The Water Research Foundation (WRF) has released findings of a study addressing effective removal methods for cyanobacteria and other toxic algae from drinking water.
The prevalence of drinking water source contamination by cyanobacterial blooms continues to increase, aided by changing climate, continued urbanization and increased nutrient loading of source waters. This latest project by WRF, Optimizing Conventional Treatment for Removal of Cyanobacteria and Toxins (#4315), provides guidance to water utilities on the optimization of conventional treatment for the removal of cyanobacteria and metabolites while meeting other water quality goals.
The release of this report comes on the heels of a February 12 vote by the U.S. House of Representatives Energy and Commerce Committee advancing a bill that would direct EPA to develop a plan to assess and manage risks associated with cyanotoxins in public drinking water systems. “Anticipating needs that may arise as utilities are faced with more questions around this issue, Project #4315 supplies water quality managers and water treatment plant operators with knowledge and tools required to confidently apply conventional water treatment processes in the event of source water contamination with cyanobacteria,” according to a WRF press release.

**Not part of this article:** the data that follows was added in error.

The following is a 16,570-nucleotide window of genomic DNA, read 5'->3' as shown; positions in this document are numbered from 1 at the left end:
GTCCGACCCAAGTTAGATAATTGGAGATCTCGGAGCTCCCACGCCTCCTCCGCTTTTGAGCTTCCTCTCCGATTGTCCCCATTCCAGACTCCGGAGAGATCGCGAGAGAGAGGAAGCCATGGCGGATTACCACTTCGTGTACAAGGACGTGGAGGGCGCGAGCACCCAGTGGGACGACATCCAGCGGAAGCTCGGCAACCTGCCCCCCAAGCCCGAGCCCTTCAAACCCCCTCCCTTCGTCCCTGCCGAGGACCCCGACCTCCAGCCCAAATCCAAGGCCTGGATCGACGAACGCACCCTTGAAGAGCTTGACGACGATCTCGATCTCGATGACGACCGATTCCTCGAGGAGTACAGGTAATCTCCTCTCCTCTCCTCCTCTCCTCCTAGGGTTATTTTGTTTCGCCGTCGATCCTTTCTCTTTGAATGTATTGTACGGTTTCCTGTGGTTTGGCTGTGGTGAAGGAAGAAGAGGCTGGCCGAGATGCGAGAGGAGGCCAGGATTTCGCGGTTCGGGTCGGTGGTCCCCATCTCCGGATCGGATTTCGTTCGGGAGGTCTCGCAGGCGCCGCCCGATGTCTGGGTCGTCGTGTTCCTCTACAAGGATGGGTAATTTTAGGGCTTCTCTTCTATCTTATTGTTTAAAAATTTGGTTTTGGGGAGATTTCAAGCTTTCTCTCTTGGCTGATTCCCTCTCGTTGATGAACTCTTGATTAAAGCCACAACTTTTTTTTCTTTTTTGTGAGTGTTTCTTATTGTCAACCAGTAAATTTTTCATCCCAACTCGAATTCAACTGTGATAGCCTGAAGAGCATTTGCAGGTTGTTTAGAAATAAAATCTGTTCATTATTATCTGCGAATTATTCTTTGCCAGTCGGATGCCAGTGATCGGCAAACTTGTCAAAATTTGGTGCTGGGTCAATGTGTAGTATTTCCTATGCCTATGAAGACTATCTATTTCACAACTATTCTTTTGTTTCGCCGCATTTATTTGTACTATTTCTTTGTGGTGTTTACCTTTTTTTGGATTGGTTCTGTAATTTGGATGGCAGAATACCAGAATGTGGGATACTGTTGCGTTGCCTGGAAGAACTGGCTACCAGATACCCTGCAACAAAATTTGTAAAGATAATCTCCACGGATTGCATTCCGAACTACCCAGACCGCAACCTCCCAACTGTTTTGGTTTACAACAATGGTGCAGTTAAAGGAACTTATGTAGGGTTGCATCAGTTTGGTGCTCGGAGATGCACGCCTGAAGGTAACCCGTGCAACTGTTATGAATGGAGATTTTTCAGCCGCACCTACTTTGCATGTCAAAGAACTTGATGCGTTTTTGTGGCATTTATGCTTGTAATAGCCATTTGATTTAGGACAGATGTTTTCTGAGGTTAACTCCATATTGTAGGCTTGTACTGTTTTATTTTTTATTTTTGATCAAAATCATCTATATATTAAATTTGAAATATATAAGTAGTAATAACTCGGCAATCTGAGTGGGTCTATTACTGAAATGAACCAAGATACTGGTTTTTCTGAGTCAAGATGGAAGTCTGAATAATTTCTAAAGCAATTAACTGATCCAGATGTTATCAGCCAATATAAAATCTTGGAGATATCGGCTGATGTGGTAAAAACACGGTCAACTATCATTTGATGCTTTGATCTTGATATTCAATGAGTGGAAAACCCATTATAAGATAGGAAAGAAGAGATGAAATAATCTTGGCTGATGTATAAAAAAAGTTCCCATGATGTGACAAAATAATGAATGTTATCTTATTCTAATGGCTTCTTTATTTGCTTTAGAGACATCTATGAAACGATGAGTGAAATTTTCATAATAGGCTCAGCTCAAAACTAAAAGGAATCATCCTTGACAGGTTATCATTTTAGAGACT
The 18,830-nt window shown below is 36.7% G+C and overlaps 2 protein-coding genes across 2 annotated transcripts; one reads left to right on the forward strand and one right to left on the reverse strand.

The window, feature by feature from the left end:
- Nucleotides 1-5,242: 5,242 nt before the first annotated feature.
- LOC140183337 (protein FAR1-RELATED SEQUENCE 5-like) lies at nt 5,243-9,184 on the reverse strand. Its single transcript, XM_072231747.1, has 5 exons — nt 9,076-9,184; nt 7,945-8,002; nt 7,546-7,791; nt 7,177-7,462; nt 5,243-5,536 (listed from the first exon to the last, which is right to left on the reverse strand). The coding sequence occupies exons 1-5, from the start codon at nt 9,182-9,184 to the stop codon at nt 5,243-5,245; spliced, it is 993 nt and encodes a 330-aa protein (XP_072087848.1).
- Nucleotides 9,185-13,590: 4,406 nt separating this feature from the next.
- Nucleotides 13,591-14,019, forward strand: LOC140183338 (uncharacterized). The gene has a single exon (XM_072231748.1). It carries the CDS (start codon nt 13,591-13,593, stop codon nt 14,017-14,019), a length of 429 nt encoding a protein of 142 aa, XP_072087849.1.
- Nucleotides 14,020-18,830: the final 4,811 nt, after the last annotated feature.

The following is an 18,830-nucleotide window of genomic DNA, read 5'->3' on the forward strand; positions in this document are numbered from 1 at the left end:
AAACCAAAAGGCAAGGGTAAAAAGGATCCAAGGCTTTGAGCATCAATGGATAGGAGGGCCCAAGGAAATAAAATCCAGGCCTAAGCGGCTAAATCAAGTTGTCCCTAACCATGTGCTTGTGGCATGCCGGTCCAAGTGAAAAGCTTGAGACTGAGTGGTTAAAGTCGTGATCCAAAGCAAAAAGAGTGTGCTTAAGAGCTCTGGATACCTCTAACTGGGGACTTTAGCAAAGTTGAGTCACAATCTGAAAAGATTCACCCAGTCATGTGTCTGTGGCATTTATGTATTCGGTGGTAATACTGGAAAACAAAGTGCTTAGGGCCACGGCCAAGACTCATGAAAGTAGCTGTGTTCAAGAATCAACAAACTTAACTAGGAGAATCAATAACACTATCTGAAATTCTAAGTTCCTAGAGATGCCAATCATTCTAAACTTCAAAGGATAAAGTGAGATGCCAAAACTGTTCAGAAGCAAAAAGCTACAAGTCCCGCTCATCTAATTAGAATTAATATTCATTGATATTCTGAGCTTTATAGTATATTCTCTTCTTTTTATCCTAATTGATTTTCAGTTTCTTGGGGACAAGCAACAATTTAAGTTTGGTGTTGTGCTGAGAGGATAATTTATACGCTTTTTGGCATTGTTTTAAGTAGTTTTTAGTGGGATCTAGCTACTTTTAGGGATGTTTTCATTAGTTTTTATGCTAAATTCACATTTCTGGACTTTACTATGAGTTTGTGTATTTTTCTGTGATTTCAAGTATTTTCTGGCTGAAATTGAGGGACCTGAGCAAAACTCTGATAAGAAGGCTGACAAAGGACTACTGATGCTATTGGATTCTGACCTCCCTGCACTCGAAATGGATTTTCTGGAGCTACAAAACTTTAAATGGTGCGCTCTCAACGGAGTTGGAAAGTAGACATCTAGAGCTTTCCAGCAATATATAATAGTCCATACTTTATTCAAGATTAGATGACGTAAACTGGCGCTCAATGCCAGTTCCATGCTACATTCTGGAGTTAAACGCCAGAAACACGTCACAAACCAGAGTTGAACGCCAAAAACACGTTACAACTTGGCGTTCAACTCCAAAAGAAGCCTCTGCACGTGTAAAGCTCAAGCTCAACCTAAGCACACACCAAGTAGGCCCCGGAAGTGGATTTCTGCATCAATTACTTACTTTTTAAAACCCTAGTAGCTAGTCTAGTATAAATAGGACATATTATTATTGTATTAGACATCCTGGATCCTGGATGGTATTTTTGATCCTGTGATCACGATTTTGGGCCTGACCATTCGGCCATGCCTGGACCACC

The experimental work undertaken by the Australian Water Quality Centre, a business unit of the South Australian Water Corporation (SA Water), and the Metropolitan Water District of Southern California (MWDSC), helped identify key best practices when addressing cyanotoxin cases. These best practices include:
- Understanding at what point chlorination does/does not have beneficial effects on coagulation
- What oxidant alternatives can be used in the treatment process
- The effectiveness of specific coagulants on cell and natural organic material removal
- What role turbidity can play in the treatment process
- The removal rate of specific toxin strains, such as C. raciborskii
“This important research will help utilities better manage contamination issues from toxic algal blooms and ensure that their communities continue to receive safe drinking water,” said Rob Renner, Executive Director of WRF.
In addition to project #4315, WRF is partnering with the American Water Works Association to develop two cyanotoxin utility action guides to be released later this year. The guides will be designed for use by water utility management and staff to help water systems recognize if cyanotoxins may be an issue for their utility and what initial steps they should take to address the matter.